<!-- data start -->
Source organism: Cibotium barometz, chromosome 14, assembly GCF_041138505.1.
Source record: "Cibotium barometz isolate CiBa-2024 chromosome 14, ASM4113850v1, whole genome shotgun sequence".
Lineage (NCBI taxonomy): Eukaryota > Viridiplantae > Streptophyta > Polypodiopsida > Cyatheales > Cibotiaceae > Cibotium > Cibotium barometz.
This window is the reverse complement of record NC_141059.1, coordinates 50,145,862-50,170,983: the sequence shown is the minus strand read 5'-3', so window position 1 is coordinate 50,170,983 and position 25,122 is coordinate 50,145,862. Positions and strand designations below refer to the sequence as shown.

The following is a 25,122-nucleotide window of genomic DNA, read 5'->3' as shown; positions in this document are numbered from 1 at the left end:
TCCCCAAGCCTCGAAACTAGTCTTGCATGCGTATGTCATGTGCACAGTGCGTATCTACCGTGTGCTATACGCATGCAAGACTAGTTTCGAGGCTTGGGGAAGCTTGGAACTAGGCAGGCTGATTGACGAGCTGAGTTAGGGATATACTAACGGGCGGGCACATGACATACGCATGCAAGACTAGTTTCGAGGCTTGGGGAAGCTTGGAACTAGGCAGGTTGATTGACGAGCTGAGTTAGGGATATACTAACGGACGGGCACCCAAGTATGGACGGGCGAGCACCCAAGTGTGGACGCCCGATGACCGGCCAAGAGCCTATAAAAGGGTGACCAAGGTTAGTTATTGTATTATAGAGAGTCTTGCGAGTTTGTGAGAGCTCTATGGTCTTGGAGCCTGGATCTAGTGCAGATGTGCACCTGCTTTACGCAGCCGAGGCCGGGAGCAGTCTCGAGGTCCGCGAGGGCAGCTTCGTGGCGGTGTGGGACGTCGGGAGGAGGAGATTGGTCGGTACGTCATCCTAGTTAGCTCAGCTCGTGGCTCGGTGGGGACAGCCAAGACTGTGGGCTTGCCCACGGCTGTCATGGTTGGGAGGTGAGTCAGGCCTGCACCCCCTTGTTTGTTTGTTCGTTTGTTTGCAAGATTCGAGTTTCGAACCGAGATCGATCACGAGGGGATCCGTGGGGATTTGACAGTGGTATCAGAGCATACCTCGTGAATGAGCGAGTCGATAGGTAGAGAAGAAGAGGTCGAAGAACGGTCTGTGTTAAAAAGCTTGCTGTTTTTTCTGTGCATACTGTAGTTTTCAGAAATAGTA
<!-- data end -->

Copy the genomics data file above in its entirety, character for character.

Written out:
Source organism: Cibotium barometz, chromosome 14, assembly GCF_041138505.1.
Source record: "Cibotium barometz isolate CiBa-2024 chromosome 14, ASM4113850v1, whole genome shotgun sequence".
Lineage (NCBI taxonomy): Eukaryota > Viridiplantae > Streptophyta > Polypodiopsida > Cyatheales > Cibotiaceae > Cibotium > Cibotium barometz.
This window is the reverse complement of record NC_141059.1, coordinates 50,145,862-50,170,983: the sequence shown is the minus strand read 5'-3', so window position 1 is coordinate 50,170,983 and position 25,122 is coordinate 50,145,862. Positions and strand designations below refer to the sequence as shown.

The following is a 25,122-nucleotide window of genomic DNA, read 5'->3' as shown; positions in this document are numbered from 1 at the left end:
TCCCCAAGCCTCGAAACTAGTCTTGCATGCGTATGTCATGTGCACAGTGCGTATCTACCGTGTGCTATACGCATGCAAGACTAGTTTCGAGGCTTGGGGAAGCTTGGAACTAGGCAGGCTGATTGACGAGCTGAGTTAGGGATATACTAACGGGCGGGCACATGACATACGCATGCAAGACTAGTTTCGAGGCTTGGGGAAGCTTGGAACTAGGCAGGTTGATTGACGAGCTGAGTTAGGGATATACTAACGGACGGGCACCCAAGTATGGACGGGCGAGCACCCAAGTGTGGACGCCCGATGACCGGCCAAGAGCCTATAAAAGGGTGACCAAGGTTAGTTATTGTATTATAGAGAGTCTTGCGAGTTTGTGAGAGCTCTATGGTCTTGGAGCCTGGATCTAGTGCAGATGTGCACCTGCTTTACGCAGCCGAGGCCGGGAGCAGTCTCGAGGTCCGCGAGGGCAGCTTCGTGGCGGTGTGGGACGTCGGGAGGAGGAGATTGGTCGGTACGTCATCCTAGTTAGCTCAGCTCGTGGCTCGGTGGGGACAGCCAAGACTGTGGGCTTGCCCACGGCTGTCATGGTTGGGAGGTGAGTCAGGCCTGCACCCCCTTGTTTGTTTGTTCGTTTGTTTGCAAGATTCGAGTTTCGAACCGAGATCGATCACGAGGGGATCCGTGGGGATTTGACAGTGGTATCAGAGCATACCTCGTGAATGAGCGAGTCGATAGGTAGAGAAGAAGAGGTCGAAGAACGGTCTGTGTTAAAAAGCTTGCTGTTTTTTCTGTGCATACTGTAGTTTTCAGAAATAGTA